US of CC continues fight for cost-of-living increase

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US of CC continues fight for cost-of-living increase

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Graphic Designer

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Graphic Designer

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By Campus Reporter

after three years of bargaining with the college, Columbia’s staff union still may not see cost-of-living raises in its upcoming contract, according to statements made by President and CEO Kwang-Wu Kim at the Nov. 6 Breakfast with the President meeting.

Kim said at the meeting that the college’s enrollment must increase before Columbia can afford to grant cost-of-living raises, according to Cat Bromels, the print services manager in the Design Department and vice president of the United Staff of Columbia College, who attended the meeting.

According to Bromels, Kim said the college cannot afford cost-of-living raises, which are given at the same rate across the board, but members of Columbia’s administration have expressed support for a merit-based pay system for staff members in which raises are tied to performance reviews. As reported Nov. 2 by The Chronicle, the US of CC has opposed this.

JeeYeun Lee, development and communications director for the Center for Community Arts Partnerships and secretary of the US of CC, said Kim’s statement is upsetting in the context of merit pay.

“If [the college] finds money for merit pay and not for cost-of-living increases, the staff will be very upset,” Lee said. 

On Nov. 18, US of CC posted a petition on Change.org calling for Michelle Gates, the CFO and vice president of business affairs, to grant staff an annual 5 percent cost-of-living salary increase. 

“Over the past six years, the cost of living in Chicago has gone up 14 percent,” the US of CC petition stated. “Columbia has given staff salary increases that amount to only 5 percent.”

As of press time, the petition had 69 supporters. 

Under a renewed contract from 2012, the US of CC has been advocating for a cost-of-living increase but failed to reach an agreement, as reported Nov. 2 by The Chronicle.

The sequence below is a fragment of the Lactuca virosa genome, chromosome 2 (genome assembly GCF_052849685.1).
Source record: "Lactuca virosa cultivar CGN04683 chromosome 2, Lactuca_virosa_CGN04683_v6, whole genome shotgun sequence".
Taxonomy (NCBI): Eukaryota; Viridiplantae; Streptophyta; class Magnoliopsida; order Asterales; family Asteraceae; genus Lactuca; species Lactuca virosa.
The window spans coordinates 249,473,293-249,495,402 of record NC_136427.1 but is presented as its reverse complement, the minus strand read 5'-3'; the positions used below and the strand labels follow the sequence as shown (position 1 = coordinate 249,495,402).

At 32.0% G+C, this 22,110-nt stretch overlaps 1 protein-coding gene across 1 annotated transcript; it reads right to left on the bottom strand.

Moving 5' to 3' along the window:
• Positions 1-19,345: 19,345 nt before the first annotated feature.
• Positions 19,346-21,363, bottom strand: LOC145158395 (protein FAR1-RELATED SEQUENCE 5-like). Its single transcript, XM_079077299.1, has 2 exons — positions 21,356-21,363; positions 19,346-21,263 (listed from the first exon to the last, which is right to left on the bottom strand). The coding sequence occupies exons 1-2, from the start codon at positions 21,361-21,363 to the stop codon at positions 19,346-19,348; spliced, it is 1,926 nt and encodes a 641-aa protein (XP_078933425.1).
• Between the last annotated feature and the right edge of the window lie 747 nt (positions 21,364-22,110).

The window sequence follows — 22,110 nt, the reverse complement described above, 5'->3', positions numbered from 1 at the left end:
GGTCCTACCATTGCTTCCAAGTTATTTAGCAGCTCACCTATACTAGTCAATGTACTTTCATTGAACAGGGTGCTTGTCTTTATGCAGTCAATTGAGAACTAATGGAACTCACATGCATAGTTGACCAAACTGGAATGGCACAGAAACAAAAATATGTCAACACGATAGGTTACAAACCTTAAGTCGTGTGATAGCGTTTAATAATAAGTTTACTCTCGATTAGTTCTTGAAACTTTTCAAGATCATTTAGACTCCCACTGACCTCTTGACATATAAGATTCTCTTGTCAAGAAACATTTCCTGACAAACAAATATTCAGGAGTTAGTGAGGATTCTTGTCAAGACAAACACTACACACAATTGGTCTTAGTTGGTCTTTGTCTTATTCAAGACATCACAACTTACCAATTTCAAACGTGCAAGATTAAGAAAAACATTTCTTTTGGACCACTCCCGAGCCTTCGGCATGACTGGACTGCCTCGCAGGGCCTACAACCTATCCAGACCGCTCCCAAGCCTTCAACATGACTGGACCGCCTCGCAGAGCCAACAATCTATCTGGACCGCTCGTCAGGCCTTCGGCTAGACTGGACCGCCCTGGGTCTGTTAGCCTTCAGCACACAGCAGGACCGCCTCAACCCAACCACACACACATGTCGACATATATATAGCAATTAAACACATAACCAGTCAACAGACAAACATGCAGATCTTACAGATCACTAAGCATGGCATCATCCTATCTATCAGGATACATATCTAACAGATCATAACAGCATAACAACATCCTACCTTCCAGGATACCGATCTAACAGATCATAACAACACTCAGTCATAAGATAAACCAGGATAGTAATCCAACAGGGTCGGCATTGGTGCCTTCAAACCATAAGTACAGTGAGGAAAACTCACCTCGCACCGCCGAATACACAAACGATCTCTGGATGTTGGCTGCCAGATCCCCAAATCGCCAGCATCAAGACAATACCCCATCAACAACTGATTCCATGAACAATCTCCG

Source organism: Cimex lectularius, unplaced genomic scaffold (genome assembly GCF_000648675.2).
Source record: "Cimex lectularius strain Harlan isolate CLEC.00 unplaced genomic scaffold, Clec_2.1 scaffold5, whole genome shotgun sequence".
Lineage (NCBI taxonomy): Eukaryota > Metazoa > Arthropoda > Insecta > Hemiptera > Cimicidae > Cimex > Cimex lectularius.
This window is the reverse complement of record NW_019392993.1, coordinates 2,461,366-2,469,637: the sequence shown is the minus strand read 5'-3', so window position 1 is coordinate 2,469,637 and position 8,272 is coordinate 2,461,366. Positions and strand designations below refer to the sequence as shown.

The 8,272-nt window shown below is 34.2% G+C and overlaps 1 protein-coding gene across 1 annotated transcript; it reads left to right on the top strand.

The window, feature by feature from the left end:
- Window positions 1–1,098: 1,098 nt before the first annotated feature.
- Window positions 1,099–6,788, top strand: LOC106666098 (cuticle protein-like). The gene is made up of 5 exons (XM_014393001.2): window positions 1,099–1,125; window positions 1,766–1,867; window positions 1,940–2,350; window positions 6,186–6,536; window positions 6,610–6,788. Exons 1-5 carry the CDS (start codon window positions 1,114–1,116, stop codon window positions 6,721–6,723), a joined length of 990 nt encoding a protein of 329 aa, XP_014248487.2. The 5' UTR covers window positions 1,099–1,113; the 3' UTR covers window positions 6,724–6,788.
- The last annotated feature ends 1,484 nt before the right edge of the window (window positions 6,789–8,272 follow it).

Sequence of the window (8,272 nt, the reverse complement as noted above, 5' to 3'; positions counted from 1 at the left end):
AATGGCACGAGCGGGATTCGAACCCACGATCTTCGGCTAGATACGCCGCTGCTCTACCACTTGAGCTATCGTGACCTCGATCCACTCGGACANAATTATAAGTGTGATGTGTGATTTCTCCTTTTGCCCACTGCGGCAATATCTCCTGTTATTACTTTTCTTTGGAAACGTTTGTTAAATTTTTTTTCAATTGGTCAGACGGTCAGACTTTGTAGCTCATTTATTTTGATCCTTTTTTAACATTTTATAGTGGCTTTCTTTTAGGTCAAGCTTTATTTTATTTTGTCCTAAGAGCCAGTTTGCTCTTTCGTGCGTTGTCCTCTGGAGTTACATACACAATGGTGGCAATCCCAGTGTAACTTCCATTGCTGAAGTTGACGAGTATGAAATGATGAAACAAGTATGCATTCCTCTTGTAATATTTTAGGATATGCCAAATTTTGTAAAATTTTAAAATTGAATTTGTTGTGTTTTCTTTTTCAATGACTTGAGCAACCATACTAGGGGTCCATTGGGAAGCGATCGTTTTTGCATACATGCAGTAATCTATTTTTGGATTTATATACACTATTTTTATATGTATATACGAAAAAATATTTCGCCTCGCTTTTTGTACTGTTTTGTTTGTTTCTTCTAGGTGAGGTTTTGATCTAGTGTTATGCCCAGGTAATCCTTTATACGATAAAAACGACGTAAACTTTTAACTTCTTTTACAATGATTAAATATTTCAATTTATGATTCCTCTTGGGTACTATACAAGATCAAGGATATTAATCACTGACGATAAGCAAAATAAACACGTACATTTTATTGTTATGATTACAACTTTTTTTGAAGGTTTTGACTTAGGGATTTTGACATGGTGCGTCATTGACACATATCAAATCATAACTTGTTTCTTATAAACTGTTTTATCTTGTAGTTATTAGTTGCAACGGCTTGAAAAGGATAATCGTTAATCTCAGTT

Cara Birch, the college’s spokeswoman, said a performance-based salary increase system would attract and retain talented staff.

According to 2014 data provided by the US of CC, staff salaries at the college range from $27,318–$83,000 a year with the majority of staff earning between $30,000–$50,000 a year. 

Due to the lack of salary increases, staff making $40,000 per year have lost $15,000 throughout the last six years, according to the petition from US of CC.

Lee said staff salaries are not competitive, and most staff members would make more money working elsewhere in their field.

“The [pay] scale has been low in relation to positions both at other higher education institutions as well as in the industries each department is a part of,” Lee said. 

Nick Hoeppner, president of the US of CC and an engineer in the Radio Department, said if the college can afford merit-based raises, cost-of-living increases should not be out of the question. Having funds for one but not the other “creates a double standard,” he said. 

A cost-of-living increase of 5 percent for staff at the college would be 0.6 percent of the college’s budget, according to a flyer from the US of CC about staff contracts.

“A cost-of-living adjustment should be considered part of the cost of doing business,” Lee said. “A budget is a reflection of an institution’s priorities, and it is clear that the staff is not a priority.”

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